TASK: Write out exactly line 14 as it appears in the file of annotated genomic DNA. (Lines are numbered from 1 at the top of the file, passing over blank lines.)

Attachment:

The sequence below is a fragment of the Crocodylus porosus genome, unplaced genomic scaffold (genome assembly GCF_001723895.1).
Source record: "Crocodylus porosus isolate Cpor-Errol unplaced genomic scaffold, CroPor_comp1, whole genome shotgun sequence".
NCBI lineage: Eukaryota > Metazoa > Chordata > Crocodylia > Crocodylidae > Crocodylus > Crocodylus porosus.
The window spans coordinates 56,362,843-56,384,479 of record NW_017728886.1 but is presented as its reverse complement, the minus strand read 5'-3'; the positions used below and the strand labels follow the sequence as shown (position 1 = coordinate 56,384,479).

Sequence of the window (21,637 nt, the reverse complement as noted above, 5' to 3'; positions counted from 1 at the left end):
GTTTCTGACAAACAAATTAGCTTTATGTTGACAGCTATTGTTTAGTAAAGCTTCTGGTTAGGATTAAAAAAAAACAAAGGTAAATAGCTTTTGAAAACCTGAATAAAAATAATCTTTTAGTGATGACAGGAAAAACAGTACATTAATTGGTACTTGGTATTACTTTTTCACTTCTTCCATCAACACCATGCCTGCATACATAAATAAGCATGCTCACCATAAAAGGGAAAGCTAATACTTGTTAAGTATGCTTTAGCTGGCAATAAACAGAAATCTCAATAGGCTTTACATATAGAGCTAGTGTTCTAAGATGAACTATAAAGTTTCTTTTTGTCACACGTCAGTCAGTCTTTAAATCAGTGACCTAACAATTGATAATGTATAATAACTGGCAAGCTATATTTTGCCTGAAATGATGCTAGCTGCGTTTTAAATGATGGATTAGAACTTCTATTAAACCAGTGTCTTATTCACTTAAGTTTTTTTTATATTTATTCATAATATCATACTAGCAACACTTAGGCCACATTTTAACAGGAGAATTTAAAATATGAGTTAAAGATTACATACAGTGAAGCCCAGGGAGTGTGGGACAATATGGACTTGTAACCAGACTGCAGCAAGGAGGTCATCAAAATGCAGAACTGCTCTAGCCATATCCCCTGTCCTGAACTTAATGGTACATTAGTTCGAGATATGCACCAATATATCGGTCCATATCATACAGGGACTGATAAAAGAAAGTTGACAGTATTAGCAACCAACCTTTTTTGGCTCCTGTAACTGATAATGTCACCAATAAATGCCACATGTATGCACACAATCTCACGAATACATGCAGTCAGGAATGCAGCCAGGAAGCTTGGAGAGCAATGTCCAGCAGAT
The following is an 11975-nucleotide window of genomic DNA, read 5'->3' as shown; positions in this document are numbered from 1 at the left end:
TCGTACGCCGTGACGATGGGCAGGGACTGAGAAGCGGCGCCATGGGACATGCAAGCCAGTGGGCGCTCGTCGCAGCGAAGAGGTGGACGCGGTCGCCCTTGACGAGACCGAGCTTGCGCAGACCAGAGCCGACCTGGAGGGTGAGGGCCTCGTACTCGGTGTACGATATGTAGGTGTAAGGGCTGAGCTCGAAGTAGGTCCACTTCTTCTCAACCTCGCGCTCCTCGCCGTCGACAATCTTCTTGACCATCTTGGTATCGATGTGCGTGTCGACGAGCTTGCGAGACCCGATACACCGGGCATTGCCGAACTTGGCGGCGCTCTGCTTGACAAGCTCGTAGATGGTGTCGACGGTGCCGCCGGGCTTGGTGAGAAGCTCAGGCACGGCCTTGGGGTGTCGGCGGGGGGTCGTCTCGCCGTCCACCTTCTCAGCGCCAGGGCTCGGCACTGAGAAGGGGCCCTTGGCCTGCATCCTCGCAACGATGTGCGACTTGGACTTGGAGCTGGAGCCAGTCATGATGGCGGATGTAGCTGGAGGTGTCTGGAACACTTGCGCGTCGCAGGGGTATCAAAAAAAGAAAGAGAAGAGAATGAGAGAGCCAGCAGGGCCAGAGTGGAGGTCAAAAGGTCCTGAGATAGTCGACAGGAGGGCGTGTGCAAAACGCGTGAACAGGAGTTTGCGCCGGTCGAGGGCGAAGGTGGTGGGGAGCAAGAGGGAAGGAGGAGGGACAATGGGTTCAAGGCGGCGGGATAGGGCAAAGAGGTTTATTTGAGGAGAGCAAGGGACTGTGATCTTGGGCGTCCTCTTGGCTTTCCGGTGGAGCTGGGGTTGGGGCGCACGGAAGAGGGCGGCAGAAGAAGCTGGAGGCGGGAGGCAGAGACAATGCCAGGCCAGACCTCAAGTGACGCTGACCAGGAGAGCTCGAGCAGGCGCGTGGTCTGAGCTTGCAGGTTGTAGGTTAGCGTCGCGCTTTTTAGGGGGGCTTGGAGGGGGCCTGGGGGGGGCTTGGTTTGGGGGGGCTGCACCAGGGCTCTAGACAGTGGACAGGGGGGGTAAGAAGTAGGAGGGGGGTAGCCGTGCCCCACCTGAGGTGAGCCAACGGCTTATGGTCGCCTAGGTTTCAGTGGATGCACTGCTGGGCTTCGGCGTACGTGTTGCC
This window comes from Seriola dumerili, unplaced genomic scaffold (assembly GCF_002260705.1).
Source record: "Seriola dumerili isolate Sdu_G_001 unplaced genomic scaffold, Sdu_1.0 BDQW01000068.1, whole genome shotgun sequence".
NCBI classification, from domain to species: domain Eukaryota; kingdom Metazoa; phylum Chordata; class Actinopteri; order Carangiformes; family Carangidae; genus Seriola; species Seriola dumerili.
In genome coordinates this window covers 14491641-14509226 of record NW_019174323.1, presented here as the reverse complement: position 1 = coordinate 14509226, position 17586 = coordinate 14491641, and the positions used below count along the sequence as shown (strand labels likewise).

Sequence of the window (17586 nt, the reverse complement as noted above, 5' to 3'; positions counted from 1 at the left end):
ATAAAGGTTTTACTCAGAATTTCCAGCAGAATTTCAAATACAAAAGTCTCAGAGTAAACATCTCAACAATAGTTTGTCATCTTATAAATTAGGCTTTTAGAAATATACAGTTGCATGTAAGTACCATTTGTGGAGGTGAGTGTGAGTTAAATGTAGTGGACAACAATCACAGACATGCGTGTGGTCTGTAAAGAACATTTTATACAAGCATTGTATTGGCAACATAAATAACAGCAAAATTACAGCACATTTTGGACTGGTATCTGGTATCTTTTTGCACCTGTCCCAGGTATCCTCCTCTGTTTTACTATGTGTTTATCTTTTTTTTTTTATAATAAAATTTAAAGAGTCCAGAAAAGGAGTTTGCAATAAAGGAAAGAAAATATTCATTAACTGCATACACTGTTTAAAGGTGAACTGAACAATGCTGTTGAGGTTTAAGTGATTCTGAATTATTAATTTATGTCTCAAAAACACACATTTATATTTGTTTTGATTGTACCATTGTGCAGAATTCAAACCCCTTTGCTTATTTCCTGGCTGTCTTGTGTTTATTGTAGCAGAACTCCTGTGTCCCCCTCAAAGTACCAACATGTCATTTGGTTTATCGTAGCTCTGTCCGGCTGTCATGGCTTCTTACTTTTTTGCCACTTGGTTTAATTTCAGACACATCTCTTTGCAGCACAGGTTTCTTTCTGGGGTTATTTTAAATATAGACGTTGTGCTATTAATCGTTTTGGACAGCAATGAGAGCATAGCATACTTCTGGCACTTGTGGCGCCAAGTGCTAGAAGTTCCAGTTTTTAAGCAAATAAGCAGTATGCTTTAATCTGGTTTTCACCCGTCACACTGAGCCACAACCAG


ATAAAGGTTTTACTCAGAATTTCCAGCAGAATTTCAAATACAAAAGTCTCAGAGTAAACATCTCAACAATAGTTTGTCATCTTATAAATTAGGCTTTTAGAAATATACAGTTGCATGTAAGTACCATTTGTGGAGGTGAGTGTGAGTTAAATGTAGTGGACAACAATCACAGACATGCGTGTGGTCTGTAAAGAACATTTTATACAAGCATTGTATTGGCAACATAAATAACAGCAAAATTACAGCACATTTTGGACTGGTATCTGGTATCTTTTTGCACCTGTCCCAGGTATCCTCCTCTGTTTTACTATGTGTTTATCTTTTTTTTTTTATAATAAAATTTAAAGAGTCCAGAAAAGGAGTTTGCAATAAAGGAAAGAAAATATTCATTAACTGCATACACTGTTTAAAGGTGAACTGAACAATGCTGTTGAGGTTTAAGTGATTCTGAATTATTAATTTATGTCTCAAAAACACACATTTATATTTGTTTTGATTGTACCATTGTGCAGAATTCAAACCCCTTTGCTTATTTCCTGGCTGTCTTGTGTTTATTGTAGCAGAACTCCTGTGTCCCCCTCAAAGTACCAACATGTCATTTGGTTTATCGTAGCTCTGTCCGGCTGTCATGGCTTCTTACTTTTTTGCCACTTGGTTTAATTTCAGACACATCTCTTTGCAGCACAGGTTTCTTTCTGGGGTTATTTTAAATATAGACGTTGTGCTATTAATCGTTTTGGACAGCAATGAGAGCATAGCATACTTCTGGCACTTGTGGCGCCAAGTGCTAGAAGTTCCAGTTTTTAAGCAAATAAGCAGTATGCTTTAATCTGGTTTTCACCCGTCACACTGAGCCACAACCAG